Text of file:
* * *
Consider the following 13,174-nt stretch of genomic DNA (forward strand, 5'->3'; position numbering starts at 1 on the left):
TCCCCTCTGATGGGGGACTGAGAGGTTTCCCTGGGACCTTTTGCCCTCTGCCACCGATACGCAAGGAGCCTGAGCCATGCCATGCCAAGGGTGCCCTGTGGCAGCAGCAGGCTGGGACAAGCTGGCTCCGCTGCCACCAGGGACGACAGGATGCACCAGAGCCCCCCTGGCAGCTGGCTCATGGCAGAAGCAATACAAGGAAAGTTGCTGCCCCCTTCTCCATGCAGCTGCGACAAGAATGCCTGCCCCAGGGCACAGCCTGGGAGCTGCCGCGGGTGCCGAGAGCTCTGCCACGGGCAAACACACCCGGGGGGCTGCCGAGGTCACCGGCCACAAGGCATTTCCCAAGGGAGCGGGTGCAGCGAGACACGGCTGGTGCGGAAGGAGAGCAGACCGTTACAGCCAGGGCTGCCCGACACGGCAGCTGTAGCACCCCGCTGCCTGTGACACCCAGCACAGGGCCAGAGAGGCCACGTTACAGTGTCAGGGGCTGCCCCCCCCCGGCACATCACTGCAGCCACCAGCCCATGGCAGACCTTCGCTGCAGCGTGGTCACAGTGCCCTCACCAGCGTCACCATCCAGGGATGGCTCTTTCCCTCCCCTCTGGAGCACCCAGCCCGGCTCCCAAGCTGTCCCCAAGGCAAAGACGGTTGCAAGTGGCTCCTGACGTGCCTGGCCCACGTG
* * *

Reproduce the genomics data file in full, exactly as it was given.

Consider the following 13,174-nt stretch of genomic DNA (forward strand, 5'->3'; position numbering starts at 1 on the left):
TCCCCTCTGATGGGGGACTGAGAGGTTTCCCTGGGACCTTTTGCCCTCTGCCACCGATACGCAAGGAGCCTGAGCCATGCCATGCCAAGGGTGCCCTGTGGCAGCAGCAGGCTGGGACAAGCTGGCTCCGCTGCCACCAGGGACGACAGGATGCACCAGAGCCCCCCTGGCAGCTGGCTCATGGCAGAAGCAATACAAGGAAAGTTGCTGCCCCCTTCTCCATGCAGCTGCGACAAGAATGCCTGCCCCAGGGCACAGCCTGGGAGCTGCCGCGGGTGCCGAGAGCTCTGCCACGGGCAAACACACCCGGGGGGCTGCCGAGGTCACCGGCCACAAGGCATTTCCCAAGGGAGCGGGTGCAGCGAGACACGGCTGGTGCGGAAGGAGAGCAGACCGTTACAGCCAGGGCTGCCCGACACGGCAGCTGTAGCACCCCGCTGCCTGTGACACCCAGCACAGGGCCAGAGAGGCCACGTTACAGTGTCAGGGGCTGCCCCCCCCCGGCACATCACTGCAGCCACCAGCCCATGGCAGACCTTCGCTGCAGCGTGGTCACAGTGCCCTCACCAGCGTCACCATCCAGGGATGGCTCTTTCCCTCCCCTCTGGAGCACCCAGCCCGGCTCCCAAGCTGTCCCCAAGGCAAAGACGGTTGCAAGTGGCTCCTGACGTGCCTGGCCCACGTG